Identity Crisis (Shrimp and Asparagus Recipe)

Minus the fried ice cream and funnel cakes, our family has been trying to eat a bit healthier lately. Since my kids love fresh vegetables, I have been trying to incorporate as much as I can into our evening meals. That is why, when I saw this recipe for Shrimp and Asparagus on All Recipes the other day, I decided to give it a try. The problem was, I didn’t really look at the recipe closely before getting started on it. What started out as appearing to be a healthy recipe ended up calling for a massive amount of butter and olive oil! Seriously – 1 cup butter and 1/2 cup olive oil? When I ended up making the Shrimp and Asparagus, I cut down on both the butter and olive oil significantly and it was still very delicious.

I decided that this recipe was having some sort of identity crisis. The person who created it wanted it to be a healthy recipe, hence the shrimp and vegetables, but just couldn’t seem to give up some of the goodies to do so.

A group of friends and I have been talking a lot lately about our identity as moms. One thing I have noticed is that when I am in a group with people I do not know very well and one of them asks me what I do for a living, I struggle to come up with what to say. Of course I am a mom, but I try to blurt out what I get “paid” to do first before saying that I am a stay at home mom…as if that has more value. Why is that? I know that being a mom is the most important job in the world. I also know that it is what I was meant to do with my life, when it all comes down to it. My kids are my passion, I love that I am able to stay at home and raise them… so why is it that I struggle to express who I really am as a person? Like this recipe, I want to be what I am, but am having a hard time putting aside some of the wishes of who I believe I could be to do so.

It is a common identity crisis that I believe many of us have, even people who are not stay at home moms. I know that in order to be the best mom I can be, I have to be able to nurture my true self outside of the role of motherhood. However, next time someone asks what I do for a living, I am going to answer loud and proud that I am a stay at home and am raising 3 (almost 4!) beautiful children. I truly have the best of both worlds when it really comes down to it, and for that, I should be eternally grateful.

Shrimp and Asparagus (from Allrecipes.com)

  • 1 pound fresh asparagus
  • 1 (16 ounce) package egg noodles
  • 4 cloves garlic, minced
  • 1/2 cup extra virgin olive oil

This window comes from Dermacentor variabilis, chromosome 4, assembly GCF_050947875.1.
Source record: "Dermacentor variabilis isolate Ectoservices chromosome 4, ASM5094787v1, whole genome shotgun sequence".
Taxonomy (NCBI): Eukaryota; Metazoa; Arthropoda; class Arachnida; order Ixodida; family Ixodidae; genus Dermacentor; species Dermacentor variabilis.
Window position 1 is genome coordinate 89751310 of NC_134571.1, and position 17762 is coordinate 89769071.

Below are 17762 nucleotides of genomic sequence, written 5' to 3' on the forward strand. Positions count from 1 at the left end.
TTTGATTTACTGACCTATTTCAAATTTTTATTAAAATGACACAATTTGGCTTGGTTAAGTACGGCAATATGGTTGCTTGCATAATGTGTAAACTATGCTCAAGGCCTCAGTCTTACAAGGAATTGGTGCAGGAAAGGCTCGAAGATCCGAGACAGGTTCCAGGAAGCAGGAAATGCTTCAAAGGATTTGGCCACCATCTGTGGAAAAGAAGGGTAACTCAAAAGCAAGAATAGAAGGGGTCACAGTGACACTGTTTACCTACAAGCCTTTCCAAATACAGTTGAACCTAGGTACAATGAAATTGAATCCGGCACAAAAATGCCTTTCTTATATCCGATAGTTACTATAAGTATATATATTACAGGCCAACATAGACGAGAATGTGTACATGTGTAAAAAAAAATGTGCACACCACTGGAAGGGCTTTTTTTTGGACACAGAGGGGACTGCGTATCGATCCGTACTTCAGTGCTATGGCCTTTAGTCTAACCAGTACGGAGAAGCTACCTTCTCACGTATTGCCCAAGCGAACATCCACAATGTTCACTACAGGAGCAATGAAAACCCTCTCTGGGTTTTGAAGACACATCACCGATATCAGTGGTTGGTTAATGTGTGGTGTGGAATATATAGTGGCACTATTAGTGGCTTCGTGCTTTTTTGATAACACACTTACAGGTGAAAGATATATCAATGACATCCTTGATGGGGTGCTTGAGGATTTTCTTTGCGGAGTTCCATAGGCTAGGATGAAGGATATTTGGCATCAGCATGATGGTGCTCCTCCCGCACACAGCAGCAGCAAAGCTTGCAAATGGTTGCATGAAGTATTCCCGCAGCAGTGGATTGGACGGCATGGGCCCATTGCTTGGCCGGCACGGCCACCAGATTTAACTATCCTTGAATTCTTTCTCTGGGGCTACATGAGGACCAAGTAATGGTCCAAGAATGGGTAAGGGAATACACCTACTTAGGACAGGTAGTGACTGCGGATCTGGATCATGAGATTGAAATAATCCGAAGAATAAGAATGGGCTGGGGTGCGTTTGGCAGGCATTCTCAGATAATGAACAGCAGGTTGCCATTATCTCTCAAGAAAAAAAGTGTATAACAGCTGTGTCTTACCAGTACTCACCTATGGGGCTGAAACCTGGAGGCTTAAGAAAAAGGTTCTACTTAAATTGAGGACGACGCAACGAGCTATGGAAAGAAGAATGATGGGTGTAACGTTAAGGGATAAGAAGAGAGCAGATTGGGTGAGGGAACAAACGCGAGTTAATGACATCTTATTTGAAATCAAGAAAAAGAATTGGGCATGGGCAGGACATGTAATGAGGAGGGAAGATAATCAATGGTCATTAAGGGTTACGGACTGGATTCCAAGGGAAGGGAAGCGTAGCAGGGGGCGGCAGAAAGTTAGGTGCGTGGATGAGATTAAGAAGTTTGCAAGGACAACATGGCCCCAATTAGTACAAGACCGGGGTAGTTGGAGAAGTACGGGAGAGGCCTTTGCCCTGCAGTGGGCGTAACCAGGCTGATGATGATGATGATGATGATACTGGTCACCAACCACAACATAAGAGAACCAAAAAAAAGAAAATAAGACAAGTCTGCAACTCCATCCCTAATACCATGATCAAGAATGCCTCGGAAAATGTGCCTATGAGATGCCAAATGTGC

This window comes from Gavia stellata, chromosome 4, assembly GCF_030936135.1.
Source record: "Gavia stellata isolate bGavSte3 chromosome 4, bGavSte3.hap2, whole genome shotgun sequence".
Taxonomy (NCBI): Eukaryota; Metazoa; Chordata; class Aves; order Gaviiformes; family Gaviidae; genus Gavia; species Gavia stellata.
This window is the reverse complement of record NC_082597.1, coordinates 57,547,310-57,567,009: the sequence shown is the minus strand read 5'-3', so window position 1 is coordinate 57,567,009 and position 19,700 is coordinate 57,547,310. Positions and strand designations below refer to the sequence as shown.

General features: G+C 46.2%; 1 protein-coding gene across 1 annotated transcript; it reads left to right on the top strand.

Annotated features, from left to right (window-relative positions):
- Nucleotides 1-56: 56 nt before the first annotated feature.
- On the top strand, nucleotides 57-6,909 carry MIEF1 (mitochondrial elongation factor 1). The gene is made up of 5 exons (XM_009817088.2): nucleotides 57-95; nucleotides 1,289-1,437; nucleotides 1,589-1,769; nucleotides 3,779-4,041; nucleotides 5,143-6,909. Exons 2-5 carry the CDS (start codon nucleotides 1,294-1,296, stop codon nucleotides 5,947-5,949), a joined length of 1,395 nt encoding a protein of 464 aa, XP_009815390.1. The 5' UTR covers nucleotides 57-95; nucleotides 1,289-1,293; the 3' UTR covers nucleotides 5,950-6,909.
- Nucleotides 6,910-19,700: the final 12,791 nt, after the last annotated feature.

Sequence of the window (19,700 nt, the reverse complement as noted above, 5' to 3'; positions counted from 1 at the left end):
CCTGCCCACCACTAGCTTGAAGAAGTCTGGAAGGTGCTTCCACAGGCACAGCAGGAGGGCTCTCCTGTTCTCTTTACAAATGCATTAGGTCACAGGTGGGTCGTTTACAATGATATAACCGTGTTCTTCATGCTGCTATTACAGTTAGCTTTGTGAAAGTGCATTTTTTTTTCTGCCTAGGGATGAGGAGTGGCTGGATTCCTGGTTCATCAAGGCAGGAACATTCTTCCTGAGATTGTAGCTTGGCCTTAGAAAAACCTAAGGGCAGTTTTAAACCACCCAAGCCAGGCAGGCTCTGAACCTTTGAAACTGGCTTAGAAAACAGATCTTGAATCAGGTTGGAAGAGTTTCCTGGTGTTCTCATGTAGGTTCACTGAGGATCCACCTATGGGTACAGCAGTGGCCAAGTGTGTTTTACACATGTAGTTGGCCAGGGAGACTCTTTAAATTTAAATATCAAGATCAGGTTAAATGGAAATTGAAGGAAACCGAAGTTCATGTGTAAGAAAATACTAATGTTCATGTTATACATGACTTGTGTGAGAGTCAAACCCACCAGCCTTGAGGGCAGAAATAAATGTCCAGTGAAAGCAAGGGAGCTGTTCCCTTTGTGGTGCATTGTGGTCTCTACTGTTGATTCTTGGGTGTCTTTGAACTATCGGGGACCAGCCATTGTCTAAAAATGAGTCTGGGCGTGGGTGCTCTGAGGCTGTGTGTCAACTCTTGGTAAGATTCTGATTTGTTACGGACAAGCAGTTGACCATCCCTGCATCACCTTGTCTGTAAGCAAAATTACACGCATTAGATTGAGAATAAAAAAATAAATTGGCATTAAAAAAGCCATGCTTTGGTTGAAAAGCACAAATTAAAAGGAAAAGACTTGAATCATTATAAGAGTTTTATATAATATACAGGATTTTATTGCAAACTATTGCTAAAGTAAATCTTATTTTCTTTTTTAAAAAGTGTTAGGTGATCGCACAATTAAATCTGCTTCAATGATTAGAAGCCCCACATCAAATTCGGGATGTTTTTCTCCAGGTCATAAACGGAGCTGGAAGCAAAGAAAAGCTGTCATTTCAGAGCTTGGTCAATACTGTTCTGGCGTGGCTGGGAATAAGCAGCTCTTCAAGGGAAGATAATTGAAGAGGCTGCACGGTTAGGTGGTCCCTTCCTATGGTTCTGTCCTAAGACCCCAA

• 1 cup butter
  • 1 tablespoon lemon juice
  • 1 pound medium shrimp – peeled and deveined
  • 1 pound fresh mushrooms, thinly sliced
  • 1/2 cup grated Parmesan cheese
  • salt and pepper to taste
  1. In a small saucepan, boil or steam asparagus in enough water to cover until tender; chop and set aside.
  2. Bring a large pot of salted water to full boil, place the pasta in the pot and return to a rolling boil; cook until al dente. Drain well.
  3. In a large saucepan, saute garlic in the olive oil over medium-low heat until the garlic is golden brown.
  4. Place butter and lemon juice in the saucepan. Heat until the butter has melted. Place the shrimp in the saucepan and cook until the shrimp turns pink. Place the mushrooms and asparagus into the saucepan, cook until mushrooms are tender.
  5. Toss the shrimp and vegetable mixture with the egg noodles and sprinkle with Parmesan cheese. Salt and pepper to taste. Serve immediately.

I have totally had my eye on these Shrimp recipes from other food blogs around the blogosphere:

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Comments

  1. says

    Quick question. I have a long list of wedding showers to attend starting in March and would like to buy a cookbook to accompany their main gift. If you could choose one book, what would it be?

  2. says

    I totally understand what you mean about blurting out the job you get paid for first rather than stating that you are a stay at home mom. Like you said, even those of us not in that position often falter when it comes to saying what we do. It often happens among strangers because they are sizing us up at the same time but again, like you said, we have to own who we are and what we do because no one does it better than us.

  3. pat/Mom says

    I once attended a workshop where we were asked the question, “Who are you?” five times. The first three times might be easy, but the last two took a lot of thought. After answering, it was suggested that you look at your answers and analyze them. Then we were put into groups of five for discussion. I still remember that I learned a lot about myself. The most important and satisfying career was being “MOM”. Children are fortunate who have a mom who believes that. I did, you did, and now your children do. Love and Mom should be synonyms!

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